My work consists of hand-built ceramic sculpture, narrative tableaux, and wall pieces. Generally, it deals with the human inability to comprehend or express our own mortality and connection to the natural world, and plays upon our separation and alienation from these natural and immutable processes. Visual influences range between the natural world, the surreal, the saccharine world of Walt Disney, and the melodramatic scenes depicted on taqueria calendars.
My relationship to clay as a sculptural medium is not invested in traditional concerns about history or process. I have always responded to clay as an almost characterless but intrinsically responsive and visceral material with limitless potential for manipulation.
Still Lifes – This body of work is inspired by the genre of still life painting (functioning traditionally as a reminder of mortality) and particularly by the compositions of Chardin. Simplified but realistic representations of game animals are forcefully combined and contrasted with cartoonishly glazed and artificially bright and vibrant elements (dripping oranges, bright yellow canaries, flowing drips). The glazed elements are generally pushed into the wet clay of the larger sculpture, and the entire sculpture is dried, fired, and re-fired together, resulting in many cracks and stresses. This process and the whole jarring composition are meant to correlate with the complexity and strain of our attempt to understand our mortality in its entirety.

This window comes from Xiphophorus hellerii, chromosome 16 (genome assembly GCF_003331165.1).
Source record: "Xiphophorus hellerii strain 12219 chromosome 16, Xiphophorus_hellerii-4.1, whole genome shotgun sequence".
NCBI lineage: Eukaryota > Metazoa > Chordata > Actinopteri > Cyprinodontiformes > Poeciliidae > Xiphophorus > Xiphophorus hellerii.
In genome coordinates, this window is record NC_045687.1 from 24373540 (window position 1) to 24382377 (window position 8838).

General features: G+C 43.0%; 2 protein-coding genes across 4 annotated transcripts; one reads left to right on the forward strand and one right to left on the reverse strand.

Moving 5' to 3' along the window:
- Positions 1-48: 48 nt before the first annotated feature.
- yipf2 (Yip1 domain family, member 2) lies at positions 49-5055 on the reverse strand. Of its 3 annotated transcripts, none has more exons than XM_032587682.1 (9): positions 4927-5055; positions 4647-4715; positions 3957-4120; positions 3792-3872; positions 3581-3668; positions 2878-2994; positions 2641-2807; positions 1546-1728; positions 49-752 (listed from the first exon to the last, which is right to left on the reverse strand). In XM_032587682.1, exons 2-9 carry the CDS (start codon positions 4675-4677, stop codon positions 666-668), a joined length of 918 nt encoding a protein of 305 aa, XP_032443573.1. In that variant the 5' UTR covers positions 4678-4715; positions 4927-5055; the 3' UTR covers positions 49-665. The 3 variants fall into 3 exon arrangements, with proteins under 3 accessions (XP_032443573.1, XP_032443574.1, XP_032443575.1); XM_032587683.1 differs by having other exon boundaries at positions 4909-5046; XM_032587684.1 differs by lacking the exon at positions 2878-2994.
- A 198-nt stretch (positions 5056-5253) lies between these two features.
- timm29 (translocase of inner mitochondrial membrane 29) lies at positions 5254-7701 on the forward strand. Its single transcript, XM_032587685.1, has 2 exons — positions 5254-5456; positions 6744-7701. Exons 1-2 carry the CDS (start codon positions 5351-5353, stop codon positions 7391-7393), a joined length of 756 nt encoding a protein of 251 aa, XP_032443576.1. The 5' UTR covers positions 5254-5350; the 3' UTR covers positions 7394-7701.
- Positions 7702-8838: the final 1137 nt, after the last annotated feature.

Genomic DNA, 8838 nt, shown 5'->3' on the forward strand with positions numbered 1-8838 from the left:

Monkeys – Sinister primates make the case for coming to terms with our own baser instincts, while simultaneously aspiring to some higher plane of existence. Part hero and part villain, engaged in often ambiguous and always suspicious undertakings, the monkeys describe the limits of evolution and magnify our own struggles to define our humanity.
Ghosts – The ghosts represents another way of addressing the struggle to come to terms with our mortality and the the lack or existence of a spiritual dimension. In a childish solution, the figures simply dress themselves up like ghosts with sheets over their heads. Their efforts are as futile as my own attempts to sculpt something amorphous and immaterial from a material as heavy and permanent as clay.
— Monica Van den Dool